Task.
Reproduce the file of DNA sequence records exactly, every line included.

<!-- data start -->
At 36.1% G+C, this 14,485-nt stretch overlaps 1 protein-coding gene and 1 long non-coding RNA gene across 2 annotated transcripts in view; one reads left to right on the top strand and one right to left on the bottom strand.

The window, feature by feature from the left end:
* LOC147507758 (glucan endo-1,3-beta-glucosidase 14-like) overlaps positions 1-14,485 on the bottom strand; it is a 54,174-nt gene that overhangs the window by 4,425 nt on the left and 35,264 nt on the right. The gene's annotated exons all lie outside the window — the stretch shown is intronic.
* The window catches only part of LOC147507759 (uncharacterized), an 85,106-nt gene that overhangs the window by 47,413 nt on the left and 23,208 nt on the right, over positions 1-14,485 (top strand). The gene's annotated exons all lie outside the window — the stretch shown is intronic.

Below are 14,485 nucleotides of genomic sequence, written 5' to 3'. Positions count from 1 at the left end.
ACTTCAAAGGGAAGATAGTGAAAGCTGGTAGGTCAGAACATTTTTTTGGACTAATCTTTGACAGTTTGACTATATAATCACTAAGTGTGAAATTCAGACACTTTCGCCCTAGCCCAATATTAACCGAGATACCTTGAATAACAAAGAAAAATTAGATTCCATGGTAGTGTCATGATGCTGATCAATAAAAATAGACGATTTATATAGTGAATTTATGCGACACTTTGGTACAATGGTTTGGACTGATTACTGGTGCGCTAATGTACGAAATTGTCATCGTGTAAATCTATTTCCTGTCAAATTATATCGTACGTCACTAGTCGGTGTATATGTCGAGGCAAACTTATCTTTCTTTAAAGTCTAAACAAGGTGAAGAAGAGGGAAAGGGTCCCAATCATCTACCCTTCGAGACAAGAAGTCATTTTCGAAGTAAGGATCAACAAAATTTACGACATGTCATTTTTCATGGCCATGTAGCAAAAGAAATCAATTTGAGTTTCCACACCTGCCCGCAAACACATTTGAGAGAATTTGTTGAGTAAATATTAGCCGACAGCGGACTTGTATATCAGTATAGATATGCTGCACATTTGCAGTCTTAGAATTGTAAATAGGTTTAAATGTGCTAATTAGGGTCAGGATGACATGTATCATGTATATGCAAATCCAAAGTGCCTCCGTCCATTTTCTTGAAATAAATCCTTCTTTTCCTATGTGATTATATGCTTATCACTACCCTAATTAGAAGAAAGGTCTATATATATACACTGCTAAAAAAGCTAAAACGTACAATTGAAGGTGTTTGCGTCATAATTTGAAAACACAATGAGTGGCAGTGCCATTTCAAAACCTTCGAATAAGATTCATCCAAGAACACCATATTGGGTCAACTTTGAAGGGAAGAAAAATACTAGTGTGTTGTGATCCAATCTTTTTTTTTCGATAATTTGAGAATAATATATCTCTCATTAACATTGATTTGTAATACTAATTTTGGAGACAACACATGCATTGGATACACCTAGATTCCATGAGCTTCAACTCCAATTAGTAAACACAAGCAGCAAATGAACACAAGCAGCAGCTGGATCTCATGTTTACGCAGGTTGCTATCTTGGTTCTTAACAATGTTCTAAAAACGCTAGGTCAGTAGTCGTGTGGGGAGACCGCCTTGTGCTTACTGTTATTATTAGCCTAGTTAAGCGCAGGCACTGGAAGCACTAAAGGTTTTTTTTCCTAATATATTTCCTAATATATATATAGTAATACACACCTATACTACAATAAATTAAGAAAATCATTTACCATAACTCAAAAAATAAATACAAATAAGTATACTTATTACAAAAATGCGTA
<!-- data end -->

At 36.1% G+C, this 14,485-nt stretch overlaps 1 protein-coding gene and 1 long non-coding RNA gene across 2 annotated transcripts in view; one reads left to right on the top strand and one right to left on the bottom strand.

The window, feature by feature from the left end:
* LOC147507758 (glucan endo-1,3-beta-glucosidase 14-like) overlaps positions 1-14,485 on the bottom strand; it is a 54,174-nt gene that overhangs the window by 4,425 nt on the left and 35,264 nt on the right. The gene's annotated exons all lie outside the window — the stretch shown is intronic.
* The window catches only part of LOC147507759 (uncharacterized), an 85,106-nt gene that overhangs the window by 47,413 nt on the left and 23,208 nt on the right, over positions 1-14,485 (top strand). The gene's annotated exons all lie outside the window — the stretch shown is intronic.

Below are 14,485 nucleotides of genomic sequence, written 5' to 3'. Positions count from 1 at the left end.
ACTTCAAAGGGAAGATAGTGAAAGCTGGTAGGTCAGAACATTTTTTTGGACTAATCTTTGACAGTTTGACTATATAATCACTAAGTGTGAAATTCAGACACTTTCGCCCTAGCCCAATATTAACCGAGATACCTTGAATAACAAAGAAAAATTAGATTCCATGGTAGTGTCATGATGCTGATCAATAAAAATAGACGATTTATATAGTGAATTTATGCGACACTTTGGTACAATGGTTTGGACTGATTACTGGTGCGCTAATGTACGAAATTGTCATCGTGTAAATCTATTTCCTGTCAAATTATATCGTACGTCACTAGTCGGTGTATATGTCGAGGCAAACTTATCTTTCTTTAAAGTCTAAACAAGGTGAAGAAGAGGGAAAGGGTCCCAATCATCTACCCTTCGAGACAAGAAGTCATTTTCGAAGTAAGGATCAACAAAATTTACGACATGTCATTTTTCATGGCCATGTAGCAAAAGAAATCAATTTGAGTTTCCACACCTGCCCGCAAACACATTTGAGAGAATTTGTTGAGTAAATATTAGCCGACAGCGGACTTGTATATCAGTATAGATATGCTGCACATTTGCAGTCTTAGAATTGTAAATAGGTTTAAATGTGCTAATTAGGGTCAGGATGACATGTATCATGTATATGCAAATCCAAAGTGCCTCCGTCCATTTTCTTGAAATAAATCCTTCTTTTCCTATGTGATTATATGCTTATCACTACCCTAATTAGAAGAAAGGTCTATATATATACACTGCTAAAAAAGCTAAAACGTACAATTGAAGGTGTTTGCGTCATAATTTGAAAACACAATGAGTGGCAGTGCCATTTCAAAACCTTCGAATAAGATTCATCCAAGAACACCATATTGGGTCAACTTTGAAGGGAAGAAAAATACTAGTGTGTTGTGATCCAATCTTTTTTTTTCGATAATTTGAGAATAATATATCTCTCATTAACATTGATTTGTAATACTAATTTTGGAGACAACACATGCATTGGATACACCTAGATTCCATGAGCTTCAACTCCAATTAGTAAACACAAGCAGCAAATGAACACAAGCAGCAGCTGGATCTCATGTTTACGCAGGTTGCTATCTTGGTTCTTAACAATGTTCTAAAAACGCTAGGTCAGTAGTCGTGTGGGGAGACCGCCTTGTGCTTACTGTTATTATTAGCCTAGTTAAGCGCAGGCACTGGAAGCACTAAAGGTTTTTTTTCCTAATATATTTCCTAATATATATATAGTAATACACACCTATACTACAATAAATTAAGAAAATCATTTACCATAACTCAAAAAATAAATACAAATAAGTATACTTATTACAAAAATGCGTA